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In India, clams have many names—five, the last time I counted—and come in varying shapes, sizes, and colors. I've always found that compared to other fish and shellfish, clams are rather mild in flavor, with a gentle sweetness, light bitterness, and just a touch of oceany aroma. They're a great way to get into seafood stews and curries if you aren't quite ready to take the plunge into fish; this stew, made with chilies, ginger, turmeric, tomatoes, and coconut, is a particularly good way to enjoy them.
Depending on where you get your clams, the most time-consuming part of this dish can be cleaning them. Since they're filter feeders, they tend to come with a lot of grit. Some fishmongers will purge their clams before selling them, getting rid of most of the sandy dirt trapped inside. The easiest way I've discovered to get rid of it at home is to boil them covered by about 2 inches of water, shuck them, and then rinse the meat off in the liquid. Once you've cleaned and shucked them all, take the liquid off the heat so that the sand settles to the bottom. You can then pour off the flavorful liquid from the top and reduce it as necessary.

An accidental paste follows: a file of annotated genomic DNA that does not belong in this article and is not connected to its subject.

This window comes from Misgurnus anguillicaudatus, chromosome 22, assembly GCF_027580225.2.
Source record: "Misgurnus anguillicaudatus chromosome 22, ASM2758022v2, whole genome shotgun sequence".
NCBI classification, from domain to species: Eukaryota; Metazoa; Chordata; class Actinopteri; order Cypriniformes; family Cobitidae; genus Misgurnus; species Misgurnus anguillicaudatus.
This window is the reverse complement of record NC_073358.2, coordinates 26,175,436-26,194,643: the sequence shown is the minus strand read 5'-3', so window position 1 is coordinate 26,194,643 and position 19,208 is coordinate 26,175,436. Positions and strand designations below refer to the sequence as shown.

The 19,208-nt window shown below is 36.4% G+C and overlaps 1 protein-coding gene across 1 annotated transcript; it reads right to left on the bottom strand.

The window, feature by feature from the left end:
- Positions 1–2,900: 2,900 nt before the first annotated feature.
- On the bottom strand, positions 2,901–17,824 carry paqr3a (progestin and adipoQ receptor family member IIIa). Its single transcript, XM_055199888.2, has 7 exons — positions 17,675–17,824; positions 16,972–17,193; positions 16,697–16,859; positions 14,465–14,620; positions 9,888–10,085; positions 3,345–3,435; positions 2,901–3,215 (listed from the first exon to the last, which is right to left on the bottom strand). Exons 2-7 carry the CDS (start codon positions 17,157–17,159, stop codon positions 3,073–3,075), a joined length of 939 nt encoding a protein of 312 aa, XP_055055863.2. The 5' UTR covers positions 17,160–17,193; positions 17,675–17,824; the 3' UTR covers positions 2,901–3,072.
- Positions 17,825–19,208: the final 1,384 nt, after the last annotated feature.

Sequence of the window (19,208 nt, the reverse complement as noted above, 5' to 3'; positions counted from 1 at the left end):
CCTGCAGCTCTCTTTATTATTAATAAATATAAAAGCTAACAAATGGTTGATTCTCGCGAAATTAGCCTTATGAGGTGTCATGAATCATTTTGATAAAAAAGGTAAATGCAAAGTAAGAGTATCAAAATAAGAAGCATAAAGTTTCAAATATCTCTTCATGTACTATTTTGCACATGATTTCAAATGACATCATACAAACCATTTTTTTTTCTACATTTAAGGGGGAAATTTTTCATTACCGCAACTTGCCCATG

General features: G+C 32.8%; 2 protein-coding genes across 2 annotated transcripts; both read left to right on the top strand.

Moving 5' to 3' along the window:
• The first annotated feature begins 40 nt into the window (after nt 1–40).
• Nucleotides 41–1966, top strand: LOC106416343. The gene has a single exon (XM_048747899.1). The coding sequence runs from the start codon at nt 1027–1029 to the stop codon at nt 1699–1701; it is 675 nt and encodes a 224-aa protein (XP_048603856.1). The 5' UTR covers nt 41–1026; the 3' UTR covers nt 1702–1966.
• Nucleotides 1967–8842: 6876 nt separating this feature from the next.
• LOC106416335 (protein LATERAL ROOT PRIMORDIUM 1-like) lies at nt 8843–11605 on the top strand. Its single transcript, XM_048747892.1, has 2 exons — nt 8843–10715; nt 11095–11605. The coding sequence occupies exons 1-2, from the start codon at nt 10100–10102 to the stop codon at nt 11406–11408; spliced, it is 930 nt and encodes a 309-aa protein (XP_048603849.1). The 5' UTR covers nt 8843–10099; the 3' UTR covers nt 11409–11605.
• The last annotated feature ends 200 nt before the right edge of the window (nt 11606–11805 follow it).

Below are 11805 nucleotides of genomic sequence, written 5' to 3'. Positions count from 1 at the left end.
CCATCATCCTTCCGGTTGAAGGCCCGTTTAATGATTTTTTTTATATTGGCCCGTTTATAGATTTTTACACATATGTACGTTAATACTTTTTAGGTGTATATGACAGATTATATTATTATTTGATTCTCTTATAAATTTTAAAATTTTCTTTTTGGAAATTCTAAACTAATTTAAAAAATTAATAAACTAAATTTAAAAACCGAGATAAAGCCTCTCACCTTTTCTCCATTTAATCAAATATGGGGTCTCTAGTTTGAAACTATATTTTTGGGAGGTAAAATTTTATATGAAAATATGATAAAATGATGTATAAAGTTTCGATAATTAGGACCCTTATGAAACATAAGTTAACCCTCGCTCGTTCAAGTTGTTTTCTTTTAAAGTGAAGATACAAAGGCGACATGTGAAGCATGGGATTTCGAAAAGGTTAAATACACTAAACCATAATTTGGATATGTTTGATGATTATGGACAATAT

With its mild seasoning, this dish is really more Anglo-Indian in nature, but that doesn't make it any less delicious. You can use white bread to soak up all its broth, or serve it with fluffy white rice. Whatever you do, just don't let that precious liquid go to waste!
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